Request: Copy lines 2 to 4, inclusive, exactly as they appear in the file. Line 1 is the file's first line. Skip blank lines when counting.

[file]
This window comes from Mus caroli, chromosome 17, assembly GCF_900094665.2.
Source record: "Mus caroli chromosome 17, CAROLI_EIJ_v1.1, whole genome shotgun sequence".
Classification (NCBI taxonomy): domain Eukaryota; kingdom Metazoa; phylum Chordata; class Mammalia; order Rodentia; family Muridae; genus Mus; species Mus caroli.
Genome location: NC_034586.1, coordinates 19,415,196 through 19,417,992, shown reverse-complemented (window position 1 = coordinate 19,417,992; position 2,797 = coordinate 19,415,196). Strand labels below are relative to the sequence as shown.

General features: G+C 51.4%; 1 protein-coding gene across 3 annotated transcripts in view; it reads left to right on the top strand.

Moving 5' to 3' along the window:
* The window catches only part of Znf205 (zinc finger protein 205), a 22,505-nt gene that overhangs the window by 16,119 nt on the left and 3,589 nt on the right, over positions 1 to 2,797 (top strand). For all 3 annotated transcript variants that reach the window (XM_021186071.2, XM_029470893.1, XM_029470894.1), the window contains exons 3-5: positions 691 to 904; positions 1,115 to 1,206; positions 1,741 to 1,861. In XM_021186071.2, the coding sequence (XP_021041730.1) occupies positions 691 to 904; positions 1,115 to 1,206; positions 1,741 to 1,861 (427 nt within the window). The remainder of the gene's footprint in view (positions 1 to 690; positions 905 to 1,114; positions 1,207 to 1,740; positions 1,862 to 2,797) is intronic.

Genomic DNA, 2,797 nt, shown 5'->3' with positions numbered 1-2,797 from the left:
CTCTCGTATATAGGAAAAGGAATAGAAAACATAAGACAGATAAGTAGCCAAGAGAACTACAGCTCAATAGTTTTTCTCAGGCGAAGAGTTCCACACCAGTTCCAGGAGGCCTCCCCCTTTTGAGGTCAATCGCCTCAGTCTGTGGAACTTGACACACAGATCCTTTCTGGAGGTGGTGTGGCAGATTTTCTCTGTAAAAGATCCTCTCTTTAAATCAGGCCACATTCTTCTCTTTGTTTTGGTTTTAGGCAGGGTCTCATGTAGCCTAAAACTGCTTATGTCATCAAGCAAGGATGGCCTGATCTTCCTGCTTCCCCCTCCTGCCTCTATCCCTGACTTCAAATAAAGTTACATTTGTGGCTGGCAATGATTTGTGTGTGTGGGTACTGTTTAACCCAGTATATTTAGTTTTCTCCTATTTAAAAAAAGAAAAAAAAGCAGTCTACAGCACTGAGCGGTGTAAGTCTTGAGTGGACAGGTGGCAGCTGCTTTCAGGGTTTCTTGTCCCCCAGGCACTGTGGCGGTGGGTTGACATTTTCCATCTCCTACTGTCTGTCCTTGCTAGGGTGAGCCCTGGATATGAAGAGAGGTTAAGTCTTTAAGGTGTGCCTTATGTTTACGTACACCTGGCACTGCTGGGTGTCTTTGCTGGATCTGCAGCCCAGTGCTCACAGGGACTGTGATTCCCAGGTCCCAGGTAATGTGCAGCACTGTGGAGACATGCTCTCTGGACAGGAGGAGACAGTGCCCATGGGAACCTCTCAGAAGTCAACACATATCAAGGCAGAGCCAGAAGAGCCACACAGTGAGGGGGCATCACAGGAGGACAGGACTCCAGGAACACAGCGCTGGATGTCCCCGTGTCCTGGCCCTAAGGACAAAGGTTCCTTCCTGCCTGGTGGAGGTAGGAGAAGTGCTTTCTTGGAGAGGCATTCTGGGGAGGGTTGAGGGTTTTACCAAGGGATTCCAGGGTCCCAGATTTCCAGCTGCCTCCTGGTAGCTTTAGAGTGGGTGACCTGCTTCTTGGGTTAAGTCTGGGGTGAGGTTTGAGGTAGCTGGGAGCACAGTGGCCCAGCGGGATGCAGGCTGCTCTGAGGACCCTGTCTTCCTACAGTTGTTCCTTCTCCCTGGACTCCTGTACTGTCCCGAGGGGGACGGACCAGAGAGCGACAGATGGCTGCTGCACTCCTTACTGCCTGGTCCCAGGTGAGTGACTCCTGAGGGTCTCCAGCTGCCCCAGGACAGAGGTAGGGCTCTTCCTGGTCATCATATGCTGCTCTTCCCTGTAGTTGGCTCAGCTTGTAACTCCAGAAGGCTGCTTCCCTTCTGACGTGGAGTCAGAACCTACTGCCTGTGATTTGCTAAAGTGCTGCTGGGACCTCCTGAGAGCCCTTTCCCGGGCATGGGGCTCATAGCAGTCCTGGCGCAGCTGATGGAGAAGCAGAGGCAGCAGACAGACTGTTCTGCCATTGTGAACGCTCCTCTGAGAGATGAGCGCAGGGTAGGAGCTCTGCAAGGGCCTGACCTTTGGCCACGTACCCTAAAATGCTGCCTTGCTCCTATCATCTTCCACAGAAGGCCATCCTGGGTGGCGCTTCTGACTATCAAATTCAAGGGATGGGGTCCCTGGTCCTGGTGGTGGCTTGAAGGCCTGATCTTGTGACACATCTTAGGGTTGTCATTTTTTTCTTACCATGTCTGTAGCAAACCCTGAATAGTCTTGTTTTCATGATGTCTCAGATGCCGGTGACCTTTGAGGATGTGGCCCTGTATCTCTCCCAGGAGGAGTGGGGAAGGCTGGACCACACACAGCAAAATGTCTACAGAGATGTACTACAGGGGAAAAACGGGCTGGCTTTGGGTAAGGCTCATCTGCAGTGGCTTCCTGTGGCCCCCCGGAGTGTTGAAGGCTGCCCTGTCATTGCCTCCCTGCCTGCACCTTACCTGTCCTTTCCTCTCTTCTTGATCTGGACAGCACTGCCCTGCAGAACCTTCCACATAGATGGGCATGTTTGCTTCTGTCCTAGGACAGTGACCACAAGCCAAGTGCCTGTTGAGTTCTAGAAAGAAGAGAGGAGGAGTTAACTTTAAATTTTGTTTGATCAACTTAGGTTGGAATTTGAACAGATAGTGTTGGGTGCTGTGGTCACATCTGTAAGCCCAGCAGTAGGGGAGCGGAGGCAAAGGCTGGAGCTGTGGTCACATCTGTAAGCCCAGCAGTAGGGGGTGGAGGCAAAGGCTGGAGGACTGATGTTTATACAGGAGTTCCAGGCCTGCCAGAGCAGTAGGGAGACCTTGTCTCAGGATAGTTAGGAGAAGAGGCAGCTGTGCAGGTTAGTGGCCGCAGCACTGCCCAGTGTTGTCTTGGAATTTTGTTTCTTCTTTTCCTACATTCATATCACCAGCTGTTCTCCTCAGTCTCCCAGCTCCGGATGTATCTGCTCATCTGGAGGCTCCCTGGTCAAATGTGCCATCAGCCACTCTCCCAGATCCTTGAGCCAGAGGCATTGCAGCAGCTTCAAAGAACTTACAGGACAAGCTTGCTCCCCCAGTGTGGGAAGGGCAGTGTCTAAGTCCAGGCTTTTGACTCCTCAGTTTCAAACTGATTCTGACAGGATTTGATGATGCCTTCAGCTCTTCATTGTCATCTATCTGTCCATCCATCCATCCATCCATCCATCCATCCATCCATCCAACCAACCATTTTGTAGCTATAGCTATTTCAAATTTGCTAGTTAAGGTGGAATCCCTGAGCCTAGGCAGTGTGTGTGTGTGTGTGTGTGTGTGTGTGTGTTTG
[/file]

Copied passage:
Source record: "Mus caroli chromosome 17, CAROLI_EIJ_v1.1, whole genome shotgun sequence".
Classification (NCBI taxonomy): domain Eukaryota; kingdom Metazoa; phylum Chordata; class Mammalia; order Rodentia; family Muridae; genus Mus; species Mus caroli.
Genome location: NC_034586.1, coordinates 19,415,196 through 19,417,992, shown reverse-complemented (window position 1 = coordinate 19,417,992; position 2,797 = coordinate 19,415,196). Strand labels below are relative to the sequence as shown.